The Festival of Arts turns 80 this summer and shows no signs of aging. It seems to have its own fountain of youth, flowing most likely from its wine bars or the new bar about to serve up beer and pretzels during its upcoming event TGIF@Foa, as in T.G.I.F at the Festival of Arts.
Visitors might be doubly invigorated since Brendan Willing James and Justine Bennett will serenade them with American folk music similar to that performed during “Lonesome Traveler” at the Laguna Playhouse last winter.
Technology is also doing its part to refresh the festival. Should an artist be absent from his or her booth, visitors can still find out what’s behind works of art that intrigue them by using their cell phone to call up an audio recording of the artist expounding on their latest work.
“This year, the festival features 140 artists, 28 of whom are first-timers and 17 who have shown at the festival for more than 30 years,” said Fred Sattler, president of the festival’s board. “We bring people to Laguna Beach and, after 80 years I’d like there to be a robust appreciation between the city and the Festival of Arts.”
Watercolor painter Jacquie Moffett anticipates her 45th year as eagerly as photographer Cheyne Walls does his first year as an exhibitor. (Moffett’s not-to-be missed small painting of a white Matilija poppy is almost undistinguishable from a photograph. Walls’ unaltered photograph of a bright red rock brings to mind yet to be discovered planets.)
Watercolorist Kirsten Whalen painted this year’s Festival poster. She specializes in whimsical scenes, including furry critters piloting bi-planes. “My father was a pilot,” she explained. A five-year exhibitor, she said that painting in watercolor is calming and not as daunting is it seems. “Sometimes I just take a garden hose to a piece and start over,” she said. Such calm resolve comes in handy since husband Bob is a candidate for Laguna’s City Council.
During a Pageant of the Masters preview earlier this week, an epic battle symbolically unfolded on a giant chessboard. “Waterloo Chess Set,” by Charles Stadden, alludes to Napoleon’s infamous defeat by the Duke of Wellington in 1815, with pieces embodied by volunteers in sizes cast to proper scale. Here, the horses carry the smallest rider-buglers, 7-year-old Aiden LaMarche of Laguna Niguel and his pageant buddy Tripton Babcock, also 7, a Laguna Beach second grader. Aiden follows family tradition. His mother Kristin LaMarche, grandmothers Barbara Price and Jeanine McCleery, and aunt Jennifer Price all served as Pageant volunteers.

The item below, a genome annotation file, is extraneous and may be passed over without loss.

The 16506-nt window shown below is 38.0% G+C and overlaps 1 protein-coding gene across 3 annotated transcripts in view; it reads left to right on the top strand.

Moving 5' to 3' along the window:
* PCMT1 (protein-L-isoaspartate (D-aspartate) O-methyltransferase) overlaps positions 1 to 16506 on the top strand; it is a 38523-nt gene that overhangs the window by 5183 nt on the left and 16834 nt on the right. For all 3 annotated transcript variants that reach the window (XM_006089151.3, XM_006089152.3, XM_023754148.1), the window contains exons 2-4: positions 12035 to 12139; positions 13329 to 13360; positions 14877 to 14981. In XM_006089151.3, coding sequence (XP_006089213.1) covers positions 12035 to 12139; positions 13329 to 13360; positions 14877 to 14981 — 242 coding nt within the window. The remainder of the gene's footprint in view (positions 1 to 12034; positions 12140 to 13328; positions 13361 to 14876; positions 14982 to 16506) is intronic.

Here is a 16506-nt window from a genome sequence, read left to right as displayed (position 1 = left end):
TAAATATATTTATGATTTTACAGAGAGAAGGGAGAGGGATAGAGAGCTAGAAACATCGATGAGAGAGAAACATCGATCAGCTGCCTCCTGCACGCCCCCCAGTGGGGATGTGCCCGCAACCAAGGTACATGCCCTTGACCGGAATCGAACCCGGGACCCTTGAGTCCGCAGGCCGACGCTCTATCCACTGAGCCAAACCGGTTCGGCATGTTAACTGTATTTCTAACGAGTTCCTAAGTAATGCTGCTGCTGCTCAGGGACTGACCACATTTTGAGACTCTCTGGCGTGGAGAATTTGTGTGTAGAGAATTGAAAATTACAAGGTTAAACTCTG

Entitled “The Genius,” the production is the 17th for director Diane Challis Davy and the 31st for script writer Dan Duling. The show departs from previous ones by honoring artists like Michelangelo, Johannes Vermeer and Leonardo DaVinci, but also lesser knowns (as painters, at least) such as Samuel F. B. Morse. His “Gallery of the Louvre” evidences the inventiveness that famously resulted in the Morse Code.
What really sets the show apart is that Davy and Duling delved into the history of art and science to spotlight depictions of Copernicus, Galileo and Ptolemy as well as the Griffith Observatory Murals by Hugo Balin. Composers like Mozart, Beethoven, Chopin and Strauss also get their due via replications of monuments such as the Chopin Monument in Warsaw. This year also marks a return to tradition with the Pageant closing again to Da Vinci’s Last Supper rather than last year’s Salvador Dali version, which received tepid reviews.
As in previous years, 800 volunteers and 20 staffers are fine-tuning every production step, painting background scenery, testing make-up, putting finishing touches on costumes and rehearsing standing statue-still for 90 seconds in often precarious positions. The curtain rises on July 7.
Davy and Duling wrote “The Genius” as a companion piece to the wildly successful 2009 production, “The Muse,” which focused on women’s contributions to the world of art. “I thought it would be interesting to craft a companion show with a masculine sensibility focusing on the power, strength and intelligence inherent in masterful works of art,” said Davy.